Assemblymember Strom-Martin has been badly misled by someone. The supposed “see-through” railing is more properly termed a “see-nothing” railing. Section 2 presents simulated views through the proposed “see-through” railing toward Noyo Harbor. The harbor itself is invisible. Only a narrow slit of unidentifiable buildings can be seen.
Section 2B shows a picture and a schematic of the proposed “see-through” railing. The lack of visibility provided by the proposed railing is not surprising when one looks at its design. It is more suited to stopping tanks than to providing an aesthetic complement to a scenic bridge.
Alternative design could provide safety and scenic views
Caltrans has consistently stated that their design is the best that can be done, given the safety and other constraints under which they must operate. Section 2 shows the simulated view from an alternative new design that maintains the present view from Noyo Bridge. The alternative design places a safety barrier between the outside traffic lane and an 8’ pedestrian/bicycle lane, allowing the current railing design to be used without impairing safety. Verticals could be added to the current railing design to enhance pedestrian and bicycle safety without impairing views from moving cars (which would not see the verticals).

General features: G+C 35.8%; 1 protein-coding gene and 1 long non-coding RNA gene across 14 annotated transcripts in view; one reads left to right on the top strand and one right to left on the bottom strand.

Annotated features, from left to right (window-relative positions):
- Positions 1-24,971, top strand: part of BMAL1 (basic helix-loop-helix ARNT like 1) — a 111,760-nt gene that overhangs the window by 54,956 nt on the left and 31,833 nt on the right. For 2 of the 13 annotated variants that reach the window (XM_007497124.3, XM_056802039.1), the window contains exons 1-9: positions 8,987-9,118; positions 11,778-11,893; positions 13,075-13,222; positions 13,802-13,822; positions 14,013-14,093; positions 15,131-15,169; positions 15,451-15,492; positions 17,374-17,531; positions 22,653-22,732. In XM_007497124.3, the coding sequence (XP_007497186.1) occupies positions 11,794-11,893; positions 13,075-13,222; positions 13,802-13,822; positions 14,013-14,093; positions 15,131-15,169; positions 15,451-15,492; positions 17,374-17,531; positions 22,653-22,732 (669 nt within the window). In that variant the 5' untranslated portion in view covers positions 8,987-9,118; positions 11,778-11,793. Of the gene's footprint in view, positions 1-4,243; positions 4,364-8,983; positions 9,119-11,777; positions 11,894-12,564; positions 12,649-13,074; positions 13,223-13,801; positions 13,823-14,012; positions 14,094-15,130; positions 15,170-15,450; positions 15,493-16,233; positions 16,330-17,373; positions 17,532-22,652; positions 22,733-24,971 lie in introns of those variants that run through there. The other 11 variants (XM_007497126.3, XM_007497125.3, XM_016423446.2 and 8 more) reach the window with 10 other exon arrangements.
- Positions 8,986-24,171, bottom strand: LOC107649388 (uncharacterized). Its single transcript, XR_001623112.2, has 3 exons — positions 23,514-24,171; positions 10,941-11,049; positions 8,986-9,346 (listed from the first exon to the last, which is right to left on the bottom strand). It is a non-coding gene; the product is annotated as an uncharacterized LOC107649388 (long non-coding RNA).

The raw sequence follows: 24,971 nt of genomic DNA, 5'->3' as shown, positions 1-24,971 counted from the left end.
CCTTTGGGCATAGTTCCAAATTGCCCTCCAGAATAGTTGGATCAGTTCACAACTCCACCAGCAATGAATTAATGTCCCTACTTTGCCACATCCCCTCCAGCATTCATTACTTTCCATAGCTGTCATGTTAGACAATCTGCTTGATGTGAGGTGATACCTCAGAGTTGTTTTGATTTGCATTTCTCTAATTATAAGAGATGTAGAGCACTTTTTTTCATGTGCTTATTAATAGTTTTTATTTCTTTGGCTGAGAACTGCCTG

Further degrades an already visually impaired area
The Coastal Act would like to see development, where feasible, “to restore and enhance visual quality in visually degraded areas.” The existing motel and restaurant construction surrounding the Noyo Bridge has greatly degraded the scenic views from Noyo Bridge. Rather than restoring and enhancing the degraded visual quality, the proposed Bridge will almost collide with these structures, greatly exaggerating their negative impact on the visual experience of crossing the Noyo Bridge.